Gilbert Baker Rainbow Flag

Gilbert Baker Rainbow Flag

Flag History

Serving from 1970 to 1972, Gilbert Baker was stationed as a medic in the San Francisco area. After he left the US Army, he found purpose in sewing protest banners for anti-war protests and creating his own clothes for drag. Until this point, the main symbol used by gay people was a pink triangle, the symbol used to separate gay men in Nazi concentration camps.

Many gay rights activists around 1978 saw the need for a new symbol to rally around; one not associated with such a dark period for the community. With an upcoming parade through San Francisco, a decoration committee was set up, which Gilbert Baker co-chaired.

Accounts vary between where the idea for the rainbow came from. Some sources say the idea came to Gilbert Baker while watching a friend dance and seeing the colors of other dancers spin. Others say that Lynn Segerblom, also known as Faerie Argyle Rainbow, would bring the idea to the decorations committee. No matter where the idea came from, the committee was in agreement that two rainbow flags should be made.

The decorations committee petitioned Harvey Milk, a gay city supervisor, for funds to be able to create the flags. He managed to find $1000 (approximately $4500 in 2022) from the previous year's hotel taxes. 2 large flags would be made, with 18 more smaller ones being put into a reflection pool along the parade route. They would need someone to lead the effort in sewing this new symbol, and with his knowledge of working with fabric, this task fell to Gilbert Baker.

The production of the flag involved 100 volunteers across the United States, with sometimes 30 people working on it at once. Dying the fabric was led by Lynn Segerblom, and involved people carrying hot water onto the roof where they had the space and drainage to do the dyeing. Feeding the fabric through the sewing machine took an extra pair of hands, provided by James McNamara.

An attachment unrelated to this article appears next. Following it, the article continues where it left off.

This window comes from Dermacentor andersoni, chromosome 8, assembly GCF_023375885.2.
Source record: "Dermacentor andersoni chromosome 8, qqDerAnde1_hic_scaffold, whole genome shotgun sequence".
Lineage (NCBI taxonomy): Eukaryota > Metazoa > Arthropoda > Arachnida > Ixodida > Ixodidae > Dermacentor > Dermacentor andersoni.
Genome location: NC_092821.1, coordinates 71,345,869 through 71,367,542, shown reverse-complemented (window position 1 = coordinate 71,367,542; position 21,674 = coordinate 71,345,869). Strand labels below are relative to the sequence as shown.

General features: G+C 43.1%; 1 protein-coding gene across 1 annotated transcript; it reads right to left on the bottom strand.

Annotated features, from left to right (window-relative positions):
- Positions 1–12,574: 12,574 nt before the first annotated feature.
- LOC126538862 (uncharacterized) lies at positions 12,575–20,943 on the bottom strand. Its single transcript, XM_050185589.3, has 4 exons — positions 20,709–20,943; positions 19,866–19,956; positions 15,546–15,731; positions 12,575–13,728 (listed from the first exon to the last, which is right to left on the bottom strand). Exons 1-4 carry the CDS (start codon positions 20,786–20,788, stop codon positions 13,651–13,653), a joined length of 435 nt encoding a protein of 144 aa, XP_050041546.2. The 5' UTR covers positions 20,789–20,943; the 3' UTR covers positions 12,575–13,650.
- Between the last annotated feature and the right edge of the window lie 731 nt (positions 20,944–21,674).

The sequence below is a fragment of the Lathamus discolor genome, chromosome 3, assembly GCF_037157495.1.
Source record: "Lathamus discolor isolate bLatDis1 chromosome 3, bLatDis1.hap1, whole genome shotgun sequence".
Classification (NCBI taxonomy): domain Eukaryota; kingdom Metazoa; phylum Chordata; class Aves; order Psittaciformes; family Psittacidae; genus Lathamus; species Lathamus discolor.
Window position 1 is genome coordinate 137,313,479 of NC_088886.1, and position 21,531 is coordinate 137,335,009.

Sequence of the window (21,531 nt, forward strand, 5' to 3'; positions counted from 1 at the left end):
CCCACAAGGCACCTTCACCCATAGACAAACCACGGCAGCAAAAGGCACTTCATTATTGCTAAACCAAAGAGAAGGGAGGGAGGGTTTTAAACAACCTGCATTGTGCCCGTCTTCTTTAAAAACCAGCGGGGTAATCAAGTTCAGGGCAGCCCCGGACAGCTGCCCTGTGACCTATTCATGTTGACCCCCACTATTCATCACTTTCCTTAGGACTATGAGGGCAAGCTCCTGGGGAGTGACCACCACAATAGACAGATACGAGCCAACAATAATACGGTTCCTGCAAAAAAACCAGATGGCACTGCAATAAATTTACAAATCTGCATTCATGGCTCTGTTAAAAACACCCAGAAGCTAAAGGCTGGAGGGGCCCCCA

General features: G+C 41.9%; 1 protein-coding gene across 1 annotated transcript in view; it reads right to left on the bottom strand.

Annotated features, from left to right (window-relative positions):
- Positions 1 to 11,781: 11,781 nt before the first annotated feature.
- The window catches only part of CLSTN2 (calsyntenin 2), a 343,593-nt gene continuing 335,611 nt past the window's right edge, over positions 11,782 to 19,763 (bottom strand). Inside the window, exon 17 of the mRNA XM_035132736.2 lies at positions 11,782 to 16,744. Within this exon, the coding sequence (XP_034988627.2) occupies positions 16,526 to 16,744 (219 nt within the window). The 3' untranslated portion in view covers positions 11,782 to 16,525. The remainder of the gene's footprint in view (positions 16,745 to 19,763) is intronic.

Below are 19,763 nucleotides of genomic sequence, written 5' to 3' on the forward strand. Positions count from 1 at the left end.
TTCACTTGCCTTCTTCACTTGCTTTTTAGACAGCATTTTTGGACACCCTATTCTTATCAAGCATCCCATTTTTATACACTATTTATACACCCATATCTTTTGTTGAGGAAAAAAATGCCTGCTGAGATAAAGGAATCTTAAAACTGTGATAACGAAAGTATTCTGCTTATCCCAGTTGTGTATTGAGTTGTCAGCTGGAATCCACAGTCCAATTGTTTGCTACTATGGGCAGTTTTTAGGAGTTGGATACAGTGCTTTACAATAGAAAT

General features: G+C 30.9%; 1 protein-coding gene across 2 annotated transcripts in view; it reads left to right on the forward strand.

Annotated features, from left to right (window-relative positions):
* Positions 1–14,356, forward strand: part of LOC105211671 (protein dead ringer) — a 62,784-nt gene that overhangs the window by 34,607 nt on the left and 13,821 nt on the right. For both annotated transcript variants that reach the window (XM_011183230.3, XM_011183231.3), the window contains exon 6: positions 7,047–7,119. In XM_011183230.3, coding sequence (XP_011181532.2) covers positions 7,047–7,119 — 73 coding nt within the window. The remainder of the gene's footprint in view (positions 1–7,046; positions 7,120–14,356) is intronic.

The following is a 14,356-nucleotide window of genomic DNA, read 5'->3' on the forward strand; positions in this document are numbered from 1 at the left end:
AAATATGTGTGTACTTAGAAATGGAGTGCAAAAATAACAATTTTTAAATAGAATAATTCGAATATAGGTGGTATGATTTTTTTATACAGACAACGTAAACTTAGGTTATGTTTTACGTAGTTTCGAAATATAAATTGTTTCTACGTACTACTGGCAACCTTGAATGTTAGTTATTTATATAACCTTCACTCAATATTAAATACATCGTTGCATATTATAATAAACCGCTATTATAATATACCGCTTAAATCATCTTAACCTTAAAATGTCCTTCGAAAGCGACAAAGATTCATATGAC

The first one had stripes in the order pink, red, orange, yellow, green, blue, indigo, and violet. The second flag had that order reversed, and added stars on a blue field in the top left to call back to the American flag. Gilbert Baker is attributed with sewing the flags and popularising it across the globe.

Gilbert Baker assigned meanings to each of the stripes, a tradition continued in most pride flags since. Accounts from other members of the flag creation team say this was Baker's idea, saying that the rainbow represents everyone by default. Baker's associations were:

  • Hot pink: Sex.
  • Red: Life.
  • Orange: Healing.
  • Yellow: Sun.
  • Green: Nature.
  • Turquoise: Art.
  • Indigo: Harmony.
  • Violet: Spirit.

On June 25th 1978, the new rainbow flags flew in the San Francisco Gay Freedom Day Parade. Later that year, Harvey Milk (the city supervisor who found the funds), was assassinated in a politically motivated attack by a previous city supervisor in the San Francisco town hall.


Another large flag was created for the parade, featuring stars on a blue field, reminiscent of the flag of the United States.

After the assassination of Harvey Milk, demand for the flag grew. This led the local Paramount Flag Company to produce the flag using regular 7-stripe rainbow fabric. Due to this, and a lack of readily available pink fabric, Gilbert Baker stopped adding the pink stripe to the flags he was producing. Baker would later work at the Paramount Flag Company producing flags.

The design would again change in 1979, where the street lamps along the parade route would be adorned with the flag. The decision was made to split the design into two banners of three stripes, so that one side of the street would be red, orange, and yellow, while the other would be green, blue, and purple. This led to the familiar 6-stripe flag.

Sources and acknowledgements